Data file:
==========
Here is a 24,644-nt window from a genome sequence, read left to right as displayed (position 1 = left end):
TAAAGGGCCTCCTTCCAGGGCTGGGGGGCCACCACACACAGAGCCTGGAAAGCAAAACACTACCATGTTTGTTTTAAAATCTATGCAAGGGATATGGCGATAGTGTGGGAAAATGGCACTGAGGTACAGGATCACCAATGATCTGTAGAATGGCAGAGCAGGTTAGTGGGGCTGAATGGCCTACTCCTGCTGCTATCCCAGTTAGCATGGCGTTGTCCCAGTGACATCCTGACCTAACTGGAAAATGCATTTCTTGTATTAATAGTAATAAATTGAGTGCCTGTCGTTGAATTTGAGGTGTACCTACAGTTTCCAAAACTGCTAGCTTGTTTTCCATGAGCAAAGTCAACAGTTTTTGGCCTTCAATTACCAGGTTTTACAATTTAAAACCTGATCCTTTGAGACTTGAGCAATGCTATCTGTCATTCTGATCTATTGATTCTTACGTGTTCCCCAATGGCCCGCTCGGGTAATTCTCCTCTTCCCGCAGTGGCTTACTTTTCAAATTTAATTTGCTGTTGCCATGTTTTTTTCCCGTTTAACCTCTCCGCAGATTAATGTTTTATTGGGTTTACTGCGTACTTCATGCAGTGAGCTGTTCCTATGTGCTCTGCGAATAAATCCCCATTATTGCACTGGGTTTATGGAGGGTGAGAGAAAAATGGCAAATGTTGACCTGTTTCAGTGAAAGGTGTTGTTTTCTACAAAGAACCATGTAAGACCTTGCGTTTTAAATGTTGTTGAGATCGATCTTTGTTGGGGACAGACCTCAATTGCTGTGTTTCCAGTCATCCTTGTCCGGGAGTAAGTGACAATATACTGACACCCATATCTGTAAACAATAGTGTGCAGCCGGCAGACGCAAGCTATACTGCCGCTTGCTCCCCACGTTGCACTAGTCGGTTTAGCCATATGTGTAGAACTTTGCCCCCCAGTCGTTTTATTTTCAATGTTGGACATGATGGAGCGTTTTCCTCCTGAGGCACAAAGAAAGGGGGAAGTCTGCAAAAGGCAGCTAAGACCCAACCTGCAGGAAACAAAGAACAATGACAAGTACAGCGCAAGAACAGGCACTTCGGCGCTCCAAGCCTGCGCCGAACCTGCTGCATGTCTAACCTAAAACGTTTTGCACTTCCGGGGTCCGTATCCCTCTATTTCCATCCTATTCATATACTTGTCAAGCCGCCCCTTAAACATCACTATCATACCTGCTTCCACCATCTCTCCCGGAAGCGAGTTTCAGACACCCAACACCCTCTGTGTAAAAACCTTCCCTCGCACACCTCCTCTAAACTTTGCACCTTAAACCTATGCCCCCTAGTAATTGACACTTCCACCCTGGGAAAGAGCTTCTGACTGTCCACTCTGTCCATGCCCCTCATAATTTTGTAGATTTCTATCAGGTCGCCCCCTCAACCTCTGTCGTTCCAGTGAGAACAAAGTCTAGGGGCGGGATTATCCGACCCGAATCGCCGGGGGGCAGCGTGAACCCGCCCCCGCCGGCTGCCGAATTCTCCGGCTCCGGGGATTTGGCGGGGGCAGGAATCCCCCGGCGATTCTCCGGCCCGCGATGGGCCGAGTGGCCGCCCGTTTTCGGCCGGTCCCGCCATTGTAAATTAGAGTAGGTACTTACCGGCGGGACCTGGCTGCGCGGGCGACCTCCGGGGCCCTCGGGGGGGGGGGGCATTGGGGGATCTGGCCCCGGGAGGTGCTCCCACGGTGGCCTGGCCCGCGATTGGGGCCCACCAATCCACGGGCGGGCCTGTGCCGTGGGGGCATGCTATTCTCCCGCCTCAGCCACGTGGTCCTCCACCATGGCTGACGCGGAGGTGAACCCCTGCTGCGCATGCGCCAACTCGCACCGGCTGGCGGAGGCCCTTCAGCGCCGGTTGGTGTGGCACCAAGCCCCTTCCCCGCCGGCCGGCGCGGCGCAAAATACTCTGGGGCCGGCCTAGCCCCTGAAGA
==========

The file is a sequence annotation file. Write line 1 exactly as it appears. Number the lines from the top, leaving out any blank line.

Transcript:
Here is a 24,644-nt window from a genome sequence, read left to right as displayed (position 1 = left end):